San Francisco Giants

Giants notes: Bonds throws out first pitch in Game 4

Giants left fielder Travis Ishikawa strikes out, hitting Cardinals catcher A.J. Pierzynski with the bat in the process in the second inning of Game 4 of the NLCSeries at AT&T Park on Wednesday.
Giants left fielder Travis Ishikawa strikes out, hitting Cardinals catcher A.J. Pierzynski with the bat in the process in the second inning of Game 4 of the NLCSeries at AT&T Park on Wednesday.

Former Giants slugger Barry Bonds threw out the first pitch before Game 4 of the National League Championship Series on Wednesday to a positive reception from the sellout crowd at AT&T Park.

Bonds, 50, who recently had hip surgery, was driven onto the field in a golf cart and used crutches to walk to the front of the pitcher’s mound. He dropped the crutches just before delivering his pitch to Giants reliever Sergio Romo.

Bonds was rarely seen at AT&T Park after his final season in 2007 amid performance-enhancing drug allegations and an obstruction of justice conviction. But he spent a week at the team’s spring training facility in Scottsdale, Ariz., this year as a special hitting instructor and expressed interest then in being involved with the Giants’ organization in some capacity.

As some of Bonds’ career achievements were read over the PA system, the crowd gave Bonds a loud ovation and some broke into chants of “Bar-ry!” Bonds told he now considers himself a fan of the Giants and is “enjoying every minute of it.”

One of Bonds’ franchise records fell during the game. Pablo Sandoval drew a walk in the third inning and has reached base safely in 22 consecutive postseason games. Sandoval broke the previous Giants record of 21 set by Bonds from 2002 to 2003.

Wainwright laments – Cardinals right-hander Adam Wainwright, who will start for St. Louis in Game 5 today, set a high postseason standard for himself beginning as a rookie closer in 2006, when he secured the final out of the World Series. Lately, Wainwright said he hasn’t been meeting that standard.

“Until last year’s NLCS, I was undefeated in the postseason,” Wainwright said in a media conference. “I just don’t want to get a bad rap for not being a good playoff pitcher. That’s the time I want to shine the most.”

The Giants knocked Wainwright out in the fifth inning of their 3-0 Game 1 win. All four of Wainwright’s career postseason losses have come in his last five starts, during which he has a 5.14 ERA. Wainwright has not completed five innings in either of his two starts this postseason, and said while he has “not been very proud” of his pitching this October, “I also know that I was doing my best.”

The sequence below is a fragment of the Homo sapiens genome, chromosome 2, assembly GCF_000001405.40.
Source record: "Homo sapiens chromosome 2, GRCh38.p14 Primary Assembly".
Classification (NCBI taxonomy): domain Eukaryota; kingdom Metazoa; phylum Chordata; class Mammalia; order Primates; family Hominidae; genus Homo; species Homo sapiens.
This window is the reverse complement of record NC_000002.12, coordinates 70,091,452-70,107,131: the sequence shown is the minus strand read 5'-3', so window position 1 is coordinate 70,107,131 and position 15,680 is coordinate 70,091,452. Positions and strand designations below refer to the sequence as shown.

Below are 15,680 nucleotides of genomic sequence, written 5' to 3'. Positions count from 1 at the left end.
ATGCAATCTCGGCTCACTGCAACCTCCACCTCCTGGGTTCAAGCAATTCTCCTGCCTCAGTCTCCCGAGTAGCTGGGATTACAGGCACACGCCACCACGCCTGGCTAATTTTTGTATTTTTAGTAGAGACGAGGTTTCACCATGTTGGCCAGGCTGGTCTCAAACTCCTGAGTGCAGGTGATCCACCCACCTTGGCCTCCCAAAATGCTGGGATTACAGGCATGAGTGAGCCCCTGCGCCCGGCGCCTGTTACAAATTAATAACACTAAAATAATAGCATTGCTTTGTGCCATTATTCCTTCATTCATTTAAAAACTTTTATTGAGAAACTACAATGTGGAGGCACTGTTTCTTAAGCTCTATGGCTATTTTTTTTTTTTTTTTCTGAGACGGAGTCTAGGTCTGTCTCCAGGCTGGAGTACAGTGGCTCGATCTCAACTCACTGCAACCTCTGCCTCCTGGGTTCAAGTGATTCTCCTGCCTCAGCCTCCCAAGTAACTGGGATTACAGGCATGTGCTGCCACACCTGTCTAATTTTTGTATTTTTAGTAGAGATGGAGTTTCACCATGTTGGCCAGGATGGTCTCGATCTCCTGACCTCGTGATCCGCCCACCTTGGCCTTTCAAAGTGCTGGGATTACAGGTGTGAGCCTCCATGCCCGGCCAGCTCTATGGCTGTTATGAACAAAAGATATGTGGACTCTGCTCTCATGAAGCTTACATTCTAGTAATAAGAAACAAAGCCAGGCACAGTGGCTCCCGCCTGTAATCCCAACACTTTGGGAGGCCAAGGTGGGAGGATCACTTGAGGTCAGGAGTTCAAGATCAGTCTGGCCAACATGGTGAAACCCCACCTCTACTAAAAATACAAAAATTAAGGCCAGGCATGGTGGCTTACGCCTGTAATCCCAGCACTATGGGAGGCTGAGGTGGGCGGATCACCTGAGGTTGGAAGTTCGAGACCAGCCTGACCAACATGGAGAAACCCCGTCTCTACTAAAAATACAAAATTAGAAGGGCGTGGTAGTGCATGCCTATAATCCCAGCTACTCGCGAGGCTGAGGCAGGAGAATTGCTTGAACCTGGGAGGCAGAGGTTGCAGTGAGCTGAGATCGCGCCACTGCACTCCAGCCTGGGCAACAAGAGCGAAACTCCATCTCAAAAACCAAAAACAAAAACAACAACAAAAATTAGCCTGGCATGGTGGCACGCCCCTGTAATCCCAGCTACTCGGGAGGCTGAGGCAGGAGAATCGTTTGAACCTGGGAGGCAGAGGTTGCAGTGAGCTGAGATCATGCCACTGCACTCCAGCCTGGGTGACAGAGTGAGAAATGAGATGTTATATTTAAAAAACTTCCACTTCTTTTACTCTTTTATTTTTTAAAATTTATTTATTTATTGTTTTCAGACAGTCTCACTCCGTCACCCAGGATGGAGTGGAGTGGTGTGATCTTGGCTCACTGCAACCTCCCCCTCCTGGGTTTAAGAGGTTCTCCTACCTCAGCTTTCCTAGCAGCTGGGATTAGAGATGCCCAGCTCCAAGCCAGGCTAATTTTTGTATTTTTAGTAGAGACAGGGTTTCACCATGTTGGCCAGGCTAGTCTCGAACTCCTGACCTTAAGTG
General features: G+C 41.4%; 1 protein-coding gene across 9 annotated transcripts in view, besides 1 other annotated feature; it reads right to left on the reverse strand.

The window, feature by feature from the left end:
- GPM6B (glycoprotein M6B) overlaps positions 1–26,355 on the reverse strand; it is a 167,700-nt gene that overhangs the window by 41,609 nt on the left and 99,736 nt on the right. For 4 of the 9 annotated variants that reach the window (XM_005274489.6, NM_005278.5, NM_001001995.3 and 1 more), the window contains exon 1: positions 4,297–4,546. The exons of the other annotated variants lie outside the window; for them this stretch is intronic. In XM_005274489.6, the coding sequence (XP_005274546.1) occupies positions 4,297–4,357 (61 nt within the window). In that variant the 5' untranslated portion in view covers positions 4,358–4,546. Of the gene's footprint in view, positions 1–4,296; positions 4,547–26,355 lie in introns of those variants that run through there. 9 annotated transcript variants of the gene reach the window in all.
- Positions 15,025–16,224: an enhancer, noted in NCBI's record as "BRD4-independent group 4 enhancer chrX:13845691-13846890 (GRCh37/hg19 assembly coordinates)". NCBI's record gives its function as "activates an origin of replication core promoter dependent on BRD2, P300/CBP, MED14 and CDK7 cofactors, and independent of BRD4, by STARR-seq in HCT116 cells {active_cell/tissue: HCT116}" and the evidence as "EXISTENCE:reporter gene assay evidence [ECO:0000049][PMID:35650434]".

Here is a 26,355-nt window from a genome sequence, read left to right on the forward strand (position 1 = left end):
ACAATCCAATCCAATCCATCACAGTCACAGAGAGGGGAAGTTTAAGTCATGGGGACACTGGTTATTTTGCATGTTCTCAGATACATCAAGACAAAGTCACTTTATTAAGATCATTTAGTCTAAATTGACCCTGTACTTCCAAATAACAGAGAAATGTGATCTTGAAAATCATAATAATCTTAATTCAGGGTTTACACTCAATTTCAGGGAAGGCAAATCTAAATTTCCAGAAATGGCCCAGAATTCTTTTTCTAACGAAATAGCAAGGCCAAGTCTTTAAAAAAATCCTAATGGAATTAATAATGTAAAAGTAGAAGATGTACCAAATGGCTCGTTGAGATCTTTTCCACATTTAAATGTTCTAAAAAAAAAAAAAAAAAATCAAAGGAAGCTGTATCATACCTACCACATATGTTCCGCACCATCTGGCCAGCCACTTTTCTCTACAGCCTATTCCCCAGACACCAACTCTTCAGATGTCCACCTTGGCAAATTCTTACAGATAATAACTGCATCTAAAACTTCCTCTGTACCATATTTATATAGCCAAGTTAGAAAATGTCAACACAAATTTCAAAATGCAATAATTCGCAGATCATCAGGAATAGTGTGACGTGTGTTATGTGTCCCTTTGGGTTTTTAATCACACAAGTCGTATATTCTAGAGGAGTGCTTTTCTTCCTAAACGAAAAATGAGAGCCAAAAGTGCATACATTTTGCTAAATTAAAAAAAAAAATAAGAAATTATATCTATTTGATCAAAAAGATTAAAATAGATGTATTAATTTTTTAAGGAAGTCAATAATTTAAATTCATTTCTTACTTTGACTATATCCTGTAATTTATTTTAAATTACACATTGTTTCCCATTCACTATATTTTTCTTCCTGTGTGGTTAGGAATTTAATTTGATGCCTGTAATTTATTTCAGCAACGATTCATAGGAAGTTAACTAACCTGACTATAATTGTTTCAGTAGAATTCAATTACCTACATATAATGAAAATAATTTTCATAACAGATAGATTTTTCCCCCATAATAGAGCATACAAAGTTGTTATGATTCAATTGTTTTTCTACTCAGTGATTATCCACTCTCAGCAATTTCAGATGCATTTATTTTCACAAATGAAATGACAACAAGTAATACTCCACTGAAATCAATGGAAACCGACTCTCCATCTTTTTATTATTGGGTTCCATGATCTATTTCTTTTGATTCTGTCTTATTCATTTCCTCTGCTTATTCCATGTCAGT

“There was no point in time where I wasn’t as prepared as I’ve ever been for a start, and my arm just didn’t respond like I wanted it to,” said Wainwright, who admitted to elbow soreness after his start in Game 1 of the NLDS. “But I’m very confident going forward.”

Wainwright will oppose Madison Bumgarner in a rematch of Game 1, when Bumgarner threw 72/3 scoreless innings, setting a major-league record with 262/3 consecutive scoreless postseason innings on the road.

Still ailing – St. Louis catcher Yadier Molina swung a bat Wednesday to test his strained oblique and “didn’t feel real great, as expected,” manager Mike Matheny said. Matheny said Molina, who sustained the injury in Game 2, “did some preliminary swings and just enough to realize it wasn’t worth pushing forward.”

A.J. Pierzynski made his second consecutive start at catcher in Game 4. Wainwright said he is comfortable with Pierzynski if the latter is behind the plate again today.

“He’s got magic fingers,” Wainwright said. “He’s called a couple no-hitters and been a world champion. He’s a big, wide target.”

Wild-card advantage? – The Kansas City Royals captured the American League pennant by completing a four-game sweep of the Baltimore Orioles on Wednesday and have won eight straight games starting with the wild-card play-in game. Given the Giants are also into the NLCS as a wild card, manager Bruce Bochy was asked before the game whether having to win in a do-or-die situation just to make the playoffs has advantages.

“There’s probably something about having to play that wild-card game,” Bochy said. “There’s no lull in your play and there’s no drop in your guard. You’re not taking time off. So there could be something to that.

“But if you’re asking me which way I want it, I’d rather have things clinched a little bit earlier, so you can kind of get things in order.”

Call The Bee’s Matt Kawahara, (916) 321-1015. See his baseball coverage at Follow him on Twitter at @matthewkawahara.

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